How to move an Azure VM to another virtual network

How to move an Azure VM to another virtual network

Problem

So there you are. You have created a new virtual machine late at night and didn't pay close attention when hitting enter on that New-AzVM command. Unfortunately it got placed in the wrong virtual network/subnet.

"Okay, let's just create another NIC attached to the desired vnet and then associate it with the VM!" - you think. Unfortunately things are not that easy as you might have guessed...

Scenarios

There are a two possible scenarios.

  1. You want to move the VM to a subnet that is in the same virtual network as the original one.

  2. You want to move the VM to a subnet that is in a different virtual network as the original one. And the target vnet is in the same region as the VM.

This scenarios are getting constrained by the following facts, so let's keep them in mind while working through this article.

  • A NIC must be in the same region as the vnet/subnet it is going to be attached to.

  • A public IP that is going to be used by a VM must be in the same region as the VM itself.

  • A managed disk that is going to be used by a VM must be in the same region as the VM itself.

  • All NICs attached to a VM must also be attached to the same virtual network. They can't span multiple virtual networks, but they can span multiple subnets.

  • A NSG must be in the same region as the NIC/subnet is going to be associated with.

Let's see what options we have.

1. Move to another subnet in the same virtual network

Azure Portal

This can easily be done from within the Network interface blade. Just navigate to IP configurations and from the dropdown box named Subnet choose a different one.

switch-subnet

Azure PowerShell

With Azure PowerShell this can be done as follows.

# Get network interface
$nic = Get-AzNetworkInterface -Name "vm-nic-foo"

# Get virtual network 
$vnet = Get-AzVirtualNetwork -Name "vnet-bar"

# Get a subnet from vnet 
$subnet = Get-AzVirtualNetworkSubnetConfig -Name "snet-bar-1 -VirtualNetwork $vnet

# Change subnet of network interface 
$nic.IpConfigurations[0].Subnet.Id = $subnet.Id

# Finally write back to Azure 
$nic | Set-AzNetworkInterface

That was easy! But things get more complicated if we want to move to anoter virtual network...

2. Move to another virtual network in the same region

First some disappointing words. Microsoft does not directly support migrations of virtual machines into other vnets.

This implies that we have to redeploy the VM in some or the other way and therefor will face a downtime!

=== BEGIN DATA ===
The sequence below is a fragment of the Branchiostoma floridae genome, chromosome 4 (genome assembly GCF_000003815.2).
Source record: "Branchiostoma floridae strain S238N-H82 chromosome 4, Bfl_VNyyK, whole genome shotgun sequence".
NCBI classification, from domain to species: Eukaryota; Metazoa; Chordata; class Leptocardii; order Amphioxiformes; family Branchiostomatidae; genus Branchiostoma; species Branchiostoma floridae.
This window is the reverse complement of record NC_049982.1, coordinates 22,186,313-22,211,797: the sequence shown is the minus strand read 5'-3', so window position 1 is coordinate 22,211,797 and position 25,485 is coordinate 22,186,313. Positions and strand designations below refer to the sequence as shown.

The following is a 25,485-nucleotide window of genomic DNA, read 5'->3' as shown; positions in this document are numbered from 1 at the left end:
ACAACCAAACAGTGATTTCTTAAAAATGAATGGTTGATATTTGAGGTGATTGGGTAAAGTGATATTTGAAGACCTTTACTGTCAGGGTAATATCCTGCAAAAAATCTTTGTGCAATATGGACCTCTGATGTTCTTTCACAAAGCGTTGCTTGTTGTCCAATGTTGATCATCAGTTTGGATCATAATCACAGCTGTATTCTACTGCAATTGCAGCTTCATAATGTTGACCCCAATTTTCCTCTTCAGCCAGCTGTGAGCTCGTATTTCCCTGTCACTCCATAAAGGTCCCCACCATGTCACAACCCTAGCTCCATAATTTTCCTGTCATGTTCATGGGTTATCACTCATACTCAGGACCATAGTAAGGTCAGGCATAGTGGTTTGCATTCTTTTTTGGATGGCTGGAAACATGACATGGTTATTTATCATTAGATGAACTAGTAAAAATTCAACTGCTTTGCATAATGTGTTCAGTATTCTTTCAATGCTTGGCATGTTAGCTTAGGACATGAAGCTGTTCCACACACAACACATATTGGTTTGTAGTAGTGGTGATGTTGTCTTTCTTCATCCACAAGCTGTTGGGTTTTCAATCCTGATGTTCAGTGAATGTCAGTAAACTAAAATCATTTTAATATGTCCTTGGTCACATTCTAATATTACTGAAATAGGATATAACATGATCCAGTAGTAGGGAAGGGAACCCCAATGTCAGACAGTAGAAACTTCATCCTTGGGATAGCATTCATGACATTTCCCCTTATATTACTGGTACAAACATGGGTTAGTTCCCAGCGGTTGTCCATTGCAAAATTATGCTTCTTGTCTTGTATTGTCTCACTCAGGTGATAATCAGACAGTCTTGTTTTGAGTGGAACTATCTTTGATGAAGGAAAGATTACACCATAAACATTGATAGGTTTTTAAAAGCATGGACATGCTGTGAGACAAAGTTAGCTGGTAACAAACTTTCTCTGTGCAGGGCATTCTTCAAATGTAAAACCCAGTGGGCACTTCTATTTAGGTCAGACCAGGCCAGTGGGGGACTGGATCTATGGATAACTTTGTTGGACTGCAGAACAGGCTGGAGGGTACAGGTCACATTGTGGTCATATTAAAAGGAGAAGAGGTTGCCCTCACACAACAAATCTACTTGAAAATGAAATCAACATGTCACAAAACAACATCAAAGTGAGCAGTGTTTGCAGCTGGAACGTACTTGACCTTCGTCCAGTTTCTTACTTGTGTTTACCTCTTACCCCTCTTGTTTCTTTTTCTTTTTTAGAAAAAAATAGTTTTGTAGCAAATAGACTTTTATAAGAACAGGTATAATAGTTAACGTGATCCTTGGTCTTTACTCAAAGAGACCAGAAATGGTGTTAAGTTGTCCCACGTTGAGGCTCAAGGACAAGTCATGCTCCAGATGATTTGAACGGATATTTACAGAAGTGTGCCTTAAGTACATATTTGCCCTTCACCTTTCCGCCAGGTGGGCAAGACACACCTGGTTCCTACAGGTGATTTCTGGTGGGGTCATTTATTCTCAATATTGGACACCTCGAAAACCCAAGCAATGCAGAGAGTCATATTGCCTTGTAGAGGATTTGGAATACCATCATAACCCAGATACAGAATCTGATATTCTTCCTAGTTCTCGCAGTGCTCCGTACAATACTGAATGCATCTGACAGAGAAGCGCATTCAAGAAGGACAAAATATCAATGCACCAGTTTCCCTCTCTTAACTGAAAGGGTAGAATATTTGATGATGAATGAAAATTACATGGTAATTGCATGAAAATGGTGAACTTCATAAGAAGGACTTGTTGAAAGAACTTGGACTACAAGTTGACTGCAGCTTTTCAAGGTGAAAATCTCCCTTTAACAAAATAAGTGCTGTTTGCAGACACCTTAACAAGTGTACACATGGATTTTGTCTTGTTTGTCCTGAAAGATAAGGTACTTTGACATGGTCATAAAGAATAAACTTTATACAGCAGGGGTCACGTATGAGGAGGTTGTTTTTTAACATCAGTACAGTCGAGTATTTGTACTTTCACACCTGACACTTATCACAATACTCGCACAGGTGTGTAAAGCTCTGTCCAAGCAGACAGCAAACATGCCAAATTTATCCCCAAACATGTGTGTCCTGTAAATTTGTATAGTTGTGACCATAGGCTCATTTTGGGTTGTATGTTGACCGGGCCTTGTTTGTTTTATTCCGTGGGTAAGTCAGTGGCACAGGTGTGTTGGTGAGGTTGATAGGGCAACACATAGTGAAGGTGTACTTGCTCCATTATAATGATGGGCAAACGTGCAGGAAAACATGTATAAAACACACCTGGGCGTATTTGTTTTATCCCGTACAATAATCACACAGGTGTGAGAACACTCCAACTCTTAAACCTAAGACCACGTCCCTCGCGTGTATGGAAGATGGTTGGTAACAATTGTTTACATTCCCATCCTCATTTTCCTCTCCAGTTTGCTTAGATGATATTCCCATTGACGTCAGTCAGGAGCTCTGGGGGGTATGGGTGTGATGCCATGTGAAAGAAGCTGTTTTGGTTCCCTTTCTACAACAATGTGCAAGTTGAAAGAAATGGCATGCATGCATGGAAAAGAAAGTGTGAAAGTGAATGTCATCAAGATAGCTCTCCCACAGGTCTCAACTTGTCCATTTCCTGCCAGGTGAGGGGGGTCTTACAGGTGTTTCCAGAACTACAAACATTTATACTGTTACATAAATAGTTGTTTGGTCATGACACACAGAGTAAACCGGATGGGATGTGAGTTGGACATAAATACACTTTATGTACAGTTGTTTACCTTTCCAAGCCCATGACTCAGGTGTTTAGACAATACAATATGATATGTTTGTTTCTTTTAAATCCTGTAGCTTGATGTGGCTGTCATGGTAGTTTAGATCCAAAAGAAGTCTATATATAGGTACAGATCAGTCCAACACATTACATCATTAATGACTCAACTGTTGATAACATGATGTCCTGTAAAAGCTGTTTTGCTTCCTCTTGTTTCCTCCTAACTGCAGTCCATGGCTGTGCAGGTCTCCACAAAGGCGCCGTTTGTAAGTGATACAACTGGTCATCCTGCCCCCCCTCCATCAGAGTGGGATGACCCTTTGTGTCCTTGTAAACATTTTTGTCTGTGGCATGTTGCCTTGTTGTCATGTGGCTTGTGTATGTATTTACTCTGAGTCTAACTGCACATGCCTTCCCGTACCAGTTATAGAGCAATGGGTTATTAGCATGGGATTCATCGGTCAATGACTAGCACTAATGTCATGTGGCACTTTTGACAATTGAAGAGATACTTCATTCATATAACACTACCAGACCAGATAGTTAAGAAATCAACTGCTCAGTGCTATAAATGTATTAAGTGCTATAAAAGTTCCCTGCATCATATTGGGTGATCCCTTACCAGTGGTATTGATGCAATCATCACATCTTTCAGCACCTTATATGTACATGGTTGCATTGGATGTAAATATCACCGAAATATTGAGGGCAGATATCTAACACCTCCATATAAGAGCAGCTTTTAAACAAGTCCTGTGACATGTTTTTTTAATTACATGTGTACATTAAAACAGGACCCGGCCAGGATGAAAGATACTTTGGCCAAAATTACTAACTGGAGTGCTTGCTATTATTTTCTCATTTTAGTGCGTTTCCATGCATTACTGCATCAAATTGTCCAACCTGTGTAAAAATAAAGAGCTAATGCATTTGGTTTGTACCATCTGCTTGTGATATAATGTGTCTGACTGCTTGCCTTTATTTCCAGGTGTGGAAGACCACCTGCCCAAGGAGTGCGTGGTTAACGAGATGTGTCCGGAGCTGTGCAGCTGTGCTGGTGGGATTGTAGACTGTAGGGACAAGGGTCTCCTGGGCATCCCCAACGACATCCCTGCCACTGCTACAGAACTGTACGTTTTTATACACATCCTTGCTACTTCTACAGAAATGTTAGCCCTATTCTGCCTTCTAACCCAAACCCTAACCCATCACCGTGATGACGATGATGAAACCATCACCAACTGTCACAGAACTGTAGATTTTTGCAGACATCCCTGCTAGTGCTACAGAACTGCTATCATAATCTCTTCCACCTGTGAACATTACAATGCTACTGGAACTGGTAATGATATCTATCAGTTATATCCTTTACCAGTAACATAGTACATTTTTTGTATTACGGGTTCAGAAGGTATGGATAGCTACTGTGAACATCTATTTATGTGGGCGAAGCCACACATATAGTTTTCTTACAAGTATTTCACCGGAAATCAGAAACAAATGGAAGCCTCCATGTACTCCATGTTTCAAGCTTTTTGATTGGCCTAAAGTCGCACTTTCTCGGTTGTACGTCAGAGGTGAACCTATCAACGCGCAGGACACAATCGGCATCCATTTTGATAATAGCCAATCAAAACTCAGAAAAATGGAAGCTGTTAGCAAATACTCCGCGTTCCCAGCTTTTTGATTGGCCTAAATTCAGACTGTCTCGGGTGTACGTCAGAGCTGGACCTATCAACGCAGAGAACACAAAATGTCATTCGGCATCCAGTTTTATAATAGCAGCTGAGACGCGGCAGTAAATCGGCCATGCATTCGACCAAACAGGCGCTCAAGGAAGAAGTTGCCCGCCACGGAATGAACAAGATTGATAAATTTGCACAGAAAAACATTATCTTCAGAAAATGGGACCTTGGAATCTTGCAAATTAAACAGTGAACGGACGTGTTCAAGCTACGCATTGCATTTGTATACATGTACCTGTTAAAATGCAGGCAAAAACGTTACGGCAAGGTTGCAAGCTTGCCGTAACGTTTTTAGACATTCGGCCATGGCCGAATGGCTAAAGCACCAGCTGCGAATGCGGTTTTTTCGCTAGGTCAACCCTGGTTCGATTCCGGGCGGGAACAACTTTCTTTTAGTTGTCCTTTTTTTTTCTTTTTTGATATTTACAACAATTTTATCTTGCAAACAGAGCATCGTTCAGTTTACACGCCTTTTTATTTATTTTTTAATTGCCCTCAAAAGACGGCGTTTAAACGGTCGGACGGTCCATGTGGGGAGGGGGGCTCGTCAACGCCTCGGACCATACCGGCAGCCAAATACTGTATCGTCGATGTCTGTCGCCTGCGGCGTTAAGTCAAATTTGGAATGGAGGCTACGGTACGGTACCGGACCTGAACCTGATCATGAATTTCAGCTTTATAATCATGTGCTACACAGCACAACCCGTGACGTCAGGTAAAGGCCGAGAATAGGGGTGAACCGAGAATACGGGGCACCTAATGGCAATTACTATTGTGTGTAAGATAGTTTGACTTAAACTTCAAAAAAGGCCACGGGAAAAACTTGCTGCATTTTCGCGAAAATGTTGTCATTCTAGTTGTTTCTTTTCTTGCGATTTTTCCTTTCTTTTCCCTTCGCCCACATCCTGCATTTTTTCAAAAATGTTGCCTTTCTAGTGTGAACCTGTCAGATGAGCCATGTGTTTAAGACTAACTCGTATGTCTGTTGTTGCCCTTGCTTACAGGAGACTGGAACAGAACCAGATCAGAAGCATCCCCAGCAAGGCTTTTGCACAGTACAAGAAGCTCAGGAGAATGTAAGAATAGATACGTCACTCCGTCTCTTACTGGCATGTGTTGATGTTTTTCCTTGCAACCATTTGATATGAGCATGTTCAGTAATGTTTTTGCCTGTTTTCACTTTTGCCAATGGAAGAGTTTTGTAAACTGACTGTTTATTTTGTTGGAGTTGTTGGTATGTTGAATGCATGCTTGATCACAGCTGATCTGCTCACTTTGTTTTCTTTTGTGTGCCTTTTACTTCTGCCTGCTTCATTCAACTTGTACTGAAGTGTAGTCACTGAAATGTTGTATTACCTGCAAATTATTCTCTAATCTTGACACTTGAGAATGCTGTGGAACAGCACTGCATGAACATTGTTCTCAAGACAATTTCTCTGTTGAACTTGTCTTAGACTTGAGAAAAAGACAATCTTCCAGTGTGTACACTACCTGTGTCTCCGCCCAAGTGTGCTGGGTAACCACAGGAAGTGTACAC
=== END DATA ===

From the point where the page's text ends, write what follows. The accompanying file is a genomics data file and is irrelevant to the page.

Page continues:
There are two ways we can achieve this. Either be leveraging a recovery service fault or by manually recreating the VM from the OS disk.

2.1 Use a recovery service fault

This way requires a general purpose v2 storage account and recovery service fault in the same region as the VM we'd like to move.

Sounds overkill? Yes, kind of, I agree 😐. But this option is beneficial as it restores all items associated with the VM.

So go ahead and create this resources (if not already existent) and create a backup/restore point of your VM. After completion goto "Backup items > Azure Virtual Machine > Choose your VM" and hit "Restore VM".

Now we don't want to replace the existing VM as it won't give us the option to change the network configuration. Instead we are going to choose "Create new".

If you like you can delete the original VM (including its associated objects) beforehand, so you can reuse the original VMs name.

2020-10-15-22_03_31-Restore-Virtual-Machine---Microsoft-Azure

2.2 Recreate VM from OS disk

First we will have to delete the original VM object and leave any other objects related to that VM in place (NSG, NIC, DISKs).

Then we are going to open the managed disk and click "Create VM". We can reuse the original VM name. Within the disk section we have to make sure to add any additional data disks if applicable.

Then from within the network section we finally can select the target network and subnet. Here we also can reuse and existing public ip and nsg object if applicable.

As mentioned in the beginning you can't attach the VM/NIC to a virtual network which is in another region. Therefor we would have to move at least the disk to the target region.

Conclusion

Okay that's it for today. In case there is already a recovery service fault and storage account in place I always would choose that route for the move. Otherwise there is only the poor mans choice left, which involves manually recreating the VM.

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